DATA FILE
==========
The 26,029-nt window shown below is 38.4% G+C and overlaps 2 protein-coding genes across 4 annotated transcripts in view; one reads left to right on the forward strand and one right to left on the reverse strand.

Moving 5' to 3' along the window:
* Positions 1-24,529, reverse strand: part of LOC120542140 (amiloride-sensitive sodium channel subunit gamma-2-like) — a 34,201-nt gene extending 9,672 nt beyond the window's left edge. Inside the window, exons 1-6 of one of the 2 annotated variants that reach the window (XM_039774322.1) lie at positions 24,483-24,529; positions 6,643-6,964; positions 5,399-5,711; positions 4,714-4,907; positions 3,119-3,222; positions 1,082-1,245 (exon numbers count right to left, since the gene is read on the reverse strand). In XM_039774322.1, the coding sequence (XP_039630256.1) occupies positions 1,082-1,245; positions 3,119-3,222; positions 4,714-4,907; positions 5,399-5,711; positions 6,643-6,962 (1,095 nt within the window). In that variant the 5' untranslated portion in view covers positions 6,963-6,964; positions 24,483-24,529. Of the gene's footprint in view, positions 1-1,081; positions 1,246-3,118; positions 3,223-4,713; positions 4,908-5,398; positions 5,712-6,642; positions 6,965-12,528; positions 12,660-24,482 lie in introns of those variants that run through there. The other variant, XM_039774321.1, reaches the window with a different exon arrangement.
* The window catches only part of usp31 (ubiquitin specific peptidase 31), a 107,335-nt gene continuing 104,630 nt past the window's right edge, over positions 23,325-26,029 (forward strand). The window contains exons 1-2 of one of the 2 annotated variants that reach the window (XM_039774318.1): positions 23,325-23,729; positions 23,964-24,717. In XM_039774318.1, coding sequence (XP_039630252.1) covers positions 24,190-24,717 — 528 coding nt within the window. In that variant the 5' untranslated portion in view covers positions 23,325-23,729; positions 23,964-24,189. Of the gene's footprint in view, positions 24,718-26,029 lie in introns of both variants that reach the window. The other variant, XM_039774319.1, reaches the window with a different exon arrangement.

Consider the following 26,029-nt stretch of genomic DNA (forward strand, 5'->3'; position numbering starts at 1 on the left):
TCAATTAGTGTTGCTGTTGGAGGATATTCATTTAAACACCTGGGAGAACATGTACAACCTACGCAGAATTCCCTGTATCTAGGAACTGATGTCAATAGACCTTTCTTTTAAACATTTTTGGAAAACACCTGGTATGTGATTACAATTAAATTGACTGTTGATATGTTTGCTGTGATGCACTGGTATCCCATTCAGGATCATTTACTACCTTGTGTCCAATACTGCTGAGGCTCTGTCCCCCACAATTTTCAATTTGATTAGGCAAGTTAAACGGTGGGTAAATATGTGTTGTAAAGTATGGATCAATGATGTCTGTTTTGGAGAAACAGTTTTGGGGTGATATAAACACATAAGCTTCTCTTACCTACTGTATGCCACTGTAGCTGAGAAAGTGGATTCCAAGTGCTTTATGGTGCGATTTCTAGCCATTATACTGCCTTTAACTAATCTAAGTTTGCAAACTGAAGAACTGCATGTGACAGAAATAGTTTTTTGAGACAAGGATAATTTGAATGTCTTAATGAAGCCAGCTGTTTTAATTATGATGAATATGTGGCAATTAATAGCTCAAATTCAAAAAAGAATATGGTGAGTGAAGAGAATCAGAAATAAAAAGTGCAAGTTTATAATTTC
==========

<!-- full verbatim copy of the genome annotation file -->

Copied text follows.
The 26,029-nt window shown below is 38.4% G+C and overlaps 2 protein-coding genes across 4 annotated transcripts in view; one reads left to right on the forward strand and one right to left on the reverse strand.

Moving 5' to 3' along the window:
* Positions 1-24,529, reverse strand: part of LOC120542140 (amiloride-sensitive sodium channel subunit gamma-2-like) — a 34,201-nt gene extending 9,672 nt beyond the window's left edge. Inside the window, exons 1-6 of one of the 2 annotated variants that reach the window (XM_039774322.1) lie at positions 24,483-24,529; positions 6,643-6,964; positions 5,399-5,711; positions 4,714-4,907; positions 3,119-3,222; positions 1,082-1,245 (exon numbers count right to left, since the gene is read on the reverse strand). In XM_039774322.1, the coding sequence (XP_039630256.1) occupies positions 1,082-1,245; positions 3,119-3,222; positions 4,714-4,907; positions 5,399-5,711; positions 6,643-6,962 (1,095 nt within the window). In that variant the 5' untranslated portion in view covers positions 6,963-6,964; positions 24,483-24,529. Of the gene's footprint in view, positions 1-1,081; positions 1,246-3,118; positions 3,223-4,713; positions 4,908-5,398; positions 5,712-6,642; positions 6,965-12,528; positions 12,660-24,482 lie in introns of those variants that run through there. The other variant, XM_039774321.1, reaches the window with a different exon arrangement.
* The window catches only part of usp31 (ubiquitin specific peptidase 31), a 107,335-nt gene continuing 104,630 nt past the window's right edge, over positions 23,325-26,029 (forward strand). The window contains exons 1-2 of one of the 2 annotated variants that reach the window (XM_039774318.1): positions 23,325-23,729; positions 23,964-24,717. In XM_039774318.1, coding sequence (XP_039630252.1) covers positions 24,190-24,717 — 528 coding nt within the window. In that variant the 5' untranslated portion in view covers positions 23,325-23,729; positions 23,964-24,189. Of the gene's footprint in view, positions 24,718-26,029 lie in introns of both variants that reach the window. The other variant, XM_039774319.1, reaches the window with a different exon arrangement.

Consider the following 26,029-nt stretch of genomic DNA (forward strand, 5'->3'; position numbering starts at 1 on the left):
TCAATTAGTGTTGCTGTTGGAGGATATTCATTTAAACACCTGGGAGAACATGTACAACCTACGCAGAATTCCCTGTATCTAGGAACTGATGTCAATAGACCTTTCTTTTAAACATTTTTGGAAAACACCTGGTATGTGATTACAATTAAATTGACTGTTGATATGTTTGCTGTGATGCACTGGTATCCCATTCAGGATCATTTACTACCTTGTGTCCAATACTGCTGAGGCTCTGTCCCCCACAATTTTCAATTTGATTAGGCAAGTTAAACGGTGGGTAAATATGTGTTGTAAAGTATGGATCAATGATGTCTGTTTTGGAGAAACAGTTTTGGGGTGATATAAACACATAAGCTTCTCTTACCTACTGTATGCCACTGTAGCTGAGAAAGTGGATTCCAAGTGCTTTATGGTGCGATTTCTAGCCATTATACTGCCTTTAACTAATCTAAGTTTGCAAACTGAAGAACTGCATGTGACAGAAATAGTTTTTTGAGACAAGGATAATTTGAATGTCTTAATGAAGCCAGCTGTTTTAATTATGATGAATATGTGGCAATTAATAGCTCAAATTCAAAAAAGAATATGGTGAGTGAAGAGAATCAGAAATAAAAAGTGCAAGTTTATAATTTC